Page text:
After Tamil Tiger fighters ambushed and killed 13 Sri Lankan soldiers on that tragic day, 27 years ago, ethnic Sinhalese attacked ethnic Tamils. Up to 3,000 Tamils are thought to have died in the violence, 18,000 Tamil homes and 5,000 shops were destroyed, whilst more than 100,000 Tamils fled to India, setting off a civil war that ended only last year with the defeat of the Tamil Tigers.
“Eyewitnesses and victims reported that on the streets cars were stopped by gangs and the people inside were asked whether they were Sinhalese or Tamil,” wrote Patricia Hyndman, senior lecturer in Law at the University of New South Wales, in Democracy in peril : Sri Lanka : a country in crisis : report to the LAWASIA Human Rights Standing Committee (1985).
“Some Sinhalese words are extremely difficult for people who do not speak the language fluently to pronounce,” she explained. Hence, “people were tested by being made to pronounce these words. The mobs were also demanding to see identity cards to establish whether or not people were Tamils . . . . People identified as Tamils as a result of the questioning were told to get out of their cars and their cars were set alight . . . . In cases where any resistance was offered, killings were likely to take place.”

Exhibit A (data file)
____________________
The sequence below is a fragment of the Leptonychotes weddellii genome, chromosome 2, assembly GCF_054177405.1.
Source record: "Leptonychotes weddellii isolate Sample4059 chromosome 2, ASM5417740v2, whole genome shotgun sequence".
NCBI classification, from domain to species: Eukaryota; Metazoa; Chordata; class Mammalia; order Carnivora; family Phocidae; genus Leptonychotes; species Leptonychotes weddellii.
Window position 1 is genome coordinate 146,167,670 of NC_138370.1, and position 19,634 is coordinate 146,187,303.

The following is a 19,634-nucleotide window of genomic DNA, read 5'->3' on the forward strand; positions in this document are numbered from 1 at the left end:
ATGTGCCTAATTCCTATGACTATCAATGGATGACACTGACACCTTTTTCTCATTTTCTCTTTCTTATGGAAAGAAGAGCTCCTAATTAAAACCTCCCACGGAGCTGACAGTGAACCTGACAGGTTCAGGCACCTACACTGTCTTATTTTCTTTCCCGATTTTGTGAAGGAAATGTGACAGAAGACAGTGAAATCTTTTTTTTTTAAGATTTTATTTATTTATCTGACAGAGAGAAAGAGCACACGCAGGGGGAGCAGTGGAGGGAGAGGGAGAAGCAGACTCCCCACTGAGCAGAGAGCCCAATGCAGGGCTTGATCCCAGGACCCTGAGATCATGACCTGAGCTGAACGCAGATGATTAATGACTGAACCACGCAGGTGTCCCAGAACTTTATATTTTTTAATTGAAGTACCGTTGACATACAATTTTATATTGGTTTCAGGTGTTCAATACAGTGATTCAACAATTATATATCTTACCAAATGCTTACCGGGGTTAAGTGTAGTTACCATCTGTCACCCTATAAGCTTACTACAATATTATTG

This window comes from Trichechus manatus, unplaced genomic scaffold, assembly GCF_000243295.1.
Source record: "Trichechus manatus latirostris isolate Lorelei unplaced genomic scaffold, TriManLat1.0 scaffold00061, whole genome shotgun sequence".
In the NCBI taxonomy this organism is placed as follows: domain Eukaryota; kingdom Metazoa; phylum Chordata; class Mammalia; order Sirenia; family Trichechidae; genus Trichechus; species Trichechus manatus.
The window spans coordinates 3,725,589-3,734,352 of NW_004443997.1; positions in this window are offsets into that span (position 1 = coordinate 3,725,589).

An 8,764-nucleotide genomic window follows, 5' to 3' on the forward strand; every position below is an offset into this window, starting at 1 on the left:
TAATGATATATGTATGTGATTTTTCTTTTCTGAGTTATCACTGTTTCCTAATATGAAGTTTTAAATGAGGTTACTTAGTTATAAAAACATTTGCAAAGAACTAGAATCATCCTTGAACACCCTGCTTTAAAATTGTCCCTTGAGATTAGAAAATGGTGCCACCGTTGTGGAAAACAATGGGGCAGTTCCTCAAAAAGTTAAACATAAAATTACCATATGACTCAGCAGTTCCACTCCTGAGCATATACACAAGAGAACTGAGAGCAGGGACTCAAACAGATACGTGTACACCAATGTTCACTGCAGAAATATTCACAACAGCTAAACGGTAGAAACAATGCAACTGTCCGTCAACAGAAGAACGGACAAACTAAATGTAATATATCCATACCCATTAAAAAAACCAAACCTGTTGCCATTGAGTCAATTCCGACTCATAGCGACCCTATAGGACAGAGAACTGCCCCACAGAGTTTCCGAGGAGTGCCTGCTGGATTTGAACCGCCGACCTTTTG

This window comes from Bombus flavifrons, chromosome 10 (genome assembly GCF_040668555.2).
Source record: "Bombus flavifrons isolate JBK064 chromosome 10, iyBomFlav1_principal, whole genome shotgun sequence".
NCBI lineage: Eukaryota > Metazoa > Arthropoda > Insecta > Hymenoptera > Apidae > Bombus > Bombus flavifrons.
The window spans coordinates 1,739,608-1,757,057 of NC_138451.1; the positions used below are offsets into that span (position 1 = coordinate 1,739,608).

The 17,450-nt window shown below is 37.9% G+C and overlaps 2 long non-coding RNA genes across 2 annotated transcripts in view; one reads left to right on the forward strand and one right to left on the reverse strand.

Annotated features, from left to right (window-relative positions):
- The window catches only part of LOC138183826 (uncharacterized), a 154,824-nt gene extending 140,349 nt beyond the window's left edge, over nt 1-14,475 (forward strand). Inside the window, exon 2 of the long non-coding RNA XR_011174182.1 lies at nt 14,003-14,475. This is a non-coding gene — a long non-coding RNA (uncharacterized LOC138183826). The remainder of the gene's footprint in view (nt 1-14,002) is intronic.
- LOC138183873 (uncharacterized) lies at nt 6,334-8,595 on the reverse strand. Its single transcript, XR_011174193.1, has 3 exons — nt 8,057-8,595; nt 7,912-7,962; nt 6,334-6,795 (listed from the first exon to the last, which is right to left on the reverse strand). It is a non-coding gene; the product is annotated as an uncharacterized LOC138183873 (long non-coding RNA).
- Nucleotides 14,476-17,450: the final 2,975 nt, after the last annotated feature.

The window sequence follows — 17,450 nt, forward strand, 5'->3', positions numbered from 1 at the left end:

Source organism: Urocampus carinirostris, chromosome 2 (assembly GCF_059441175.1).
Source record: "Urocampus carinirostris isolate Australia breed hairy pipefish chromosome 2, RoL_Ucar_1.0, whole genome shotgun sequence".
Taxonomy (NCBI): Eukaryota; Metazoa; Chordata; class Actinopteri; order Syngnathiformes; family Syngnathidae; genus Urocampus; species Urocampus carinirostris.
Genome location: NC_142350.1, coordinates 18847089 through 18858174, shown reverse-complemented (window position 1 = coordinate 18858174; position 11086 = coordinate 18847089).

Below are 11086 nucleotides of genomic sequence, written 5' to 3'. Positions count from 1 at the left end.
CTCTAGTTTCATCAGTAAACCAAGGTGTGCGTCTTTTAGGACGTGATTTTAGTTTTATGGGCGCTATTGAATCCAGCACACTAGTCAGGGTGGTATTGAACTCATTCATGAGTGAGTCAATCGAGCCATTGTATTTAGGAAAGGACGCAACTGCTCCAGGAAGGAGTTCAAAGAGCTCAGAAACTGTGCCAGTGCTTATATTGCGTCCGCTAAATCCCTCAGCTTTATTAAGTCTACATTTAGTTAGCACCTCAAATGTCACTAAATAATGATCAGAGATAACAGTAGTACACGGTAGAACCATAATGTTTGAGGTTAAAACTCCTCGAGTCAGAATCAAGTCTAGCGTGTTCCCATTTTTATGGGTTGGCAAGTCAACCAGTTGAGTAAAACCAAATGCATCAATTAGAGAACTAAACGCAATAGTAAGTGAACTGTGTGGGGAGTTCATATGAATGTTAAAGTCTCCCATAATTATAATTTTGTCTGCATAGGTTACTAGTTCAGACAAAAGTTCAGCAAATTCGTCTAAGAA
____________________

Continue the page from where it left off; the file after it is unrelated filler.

AsiaNews has spoken to people, including ordinary people as well as Sinhalese Buddhist monks, who are involved in Colombo in activities designed to encourage national reconciliation.
“Tragic events like those of Black July can be an opportunity for genuine national reconciliation,” said Rukshan Fernando, head of the Lawyers and Society Trust. “Sadly, Sri Lankan society seems far from” that goal. “Not only July but every month of the year continues to be black for thousands of people who have had family members killed, missing or detained without charges . . . . Instead of recognising wrongs, the authorities seem eager to deny and cover them up.”
Fr Sarath Iddamalgoda, a human rights activist, has also not seen any steps towards reconciliation. “Black July was one of the greatest mistakes committed by Sinhalese fanatics,” he said. “Even now, that the war is over, Sinhalese leaders do not seem interested in power sharing. What they want is to control Tamil areas. Genuine reconciliation will only occur by seeking a shared political solution.”